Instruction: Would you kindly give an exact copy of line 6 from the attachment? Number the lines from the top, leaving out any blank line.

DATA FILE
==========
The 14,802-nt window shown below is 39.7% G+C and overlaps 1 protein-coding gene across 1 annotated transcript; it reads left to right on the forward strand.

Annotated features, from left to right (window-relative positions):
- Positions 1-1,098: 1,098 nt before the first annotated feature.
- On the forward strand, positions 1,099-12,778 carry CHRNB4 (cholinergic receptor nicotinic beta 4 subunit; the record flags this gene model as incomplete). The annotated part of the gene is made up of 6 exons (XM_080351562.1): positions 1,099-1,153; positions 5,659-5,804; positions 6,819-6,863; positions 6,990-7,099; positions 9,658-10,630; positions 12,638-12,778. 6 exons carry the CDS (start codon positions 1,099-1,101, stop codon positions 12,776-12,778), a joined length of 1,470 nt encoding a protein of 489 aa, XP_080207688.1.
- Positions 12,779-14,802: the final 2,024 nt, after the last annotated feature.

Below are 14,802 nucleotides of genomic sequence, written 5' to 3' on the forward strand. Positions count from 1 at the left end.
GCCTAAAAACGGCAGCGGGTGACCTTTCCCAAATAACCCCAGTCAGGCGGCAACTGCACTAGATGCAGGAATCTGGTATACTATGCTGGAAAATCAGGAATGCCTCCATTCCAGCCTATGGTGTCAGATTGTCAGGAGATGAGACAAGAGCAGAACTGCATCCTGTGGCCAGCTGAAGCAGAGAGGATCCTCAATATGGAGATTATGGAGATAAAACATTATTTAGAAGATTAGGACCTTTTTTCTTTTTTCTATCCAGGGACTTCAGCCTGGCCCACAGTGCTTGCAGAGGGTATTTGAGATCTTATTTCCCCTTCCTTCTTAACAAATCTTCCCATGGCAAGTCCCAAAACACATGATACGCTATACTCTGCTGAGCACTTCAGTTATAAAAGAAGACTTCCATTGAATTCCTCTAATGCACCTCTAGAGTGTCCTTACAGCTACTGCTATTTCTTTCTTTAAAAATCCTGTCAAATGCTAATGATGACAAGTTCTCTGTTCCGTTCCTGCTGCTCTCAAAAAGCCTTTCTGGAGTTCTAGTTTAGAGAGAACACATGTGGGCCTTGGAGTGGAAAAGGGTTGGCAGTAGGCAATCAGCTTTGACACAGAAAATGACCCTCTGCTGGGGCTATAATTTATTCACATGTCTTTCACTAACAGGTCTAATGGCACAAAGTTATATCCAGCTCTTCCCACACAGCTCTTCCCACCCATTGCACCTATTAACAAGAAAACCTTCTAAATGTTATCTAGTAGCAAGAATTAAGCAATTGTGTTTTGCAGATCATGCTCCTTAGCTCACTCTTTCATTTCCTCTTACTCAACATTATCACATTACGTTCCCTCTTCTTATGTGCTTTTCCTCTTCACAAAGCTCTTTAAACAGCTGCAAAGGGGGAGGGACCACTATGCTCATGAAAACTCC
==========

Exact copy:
Below are 14,802 nucleotides of genomic sequence, written 5' to 3' on the forward strand. Positions count from 1 at the left end.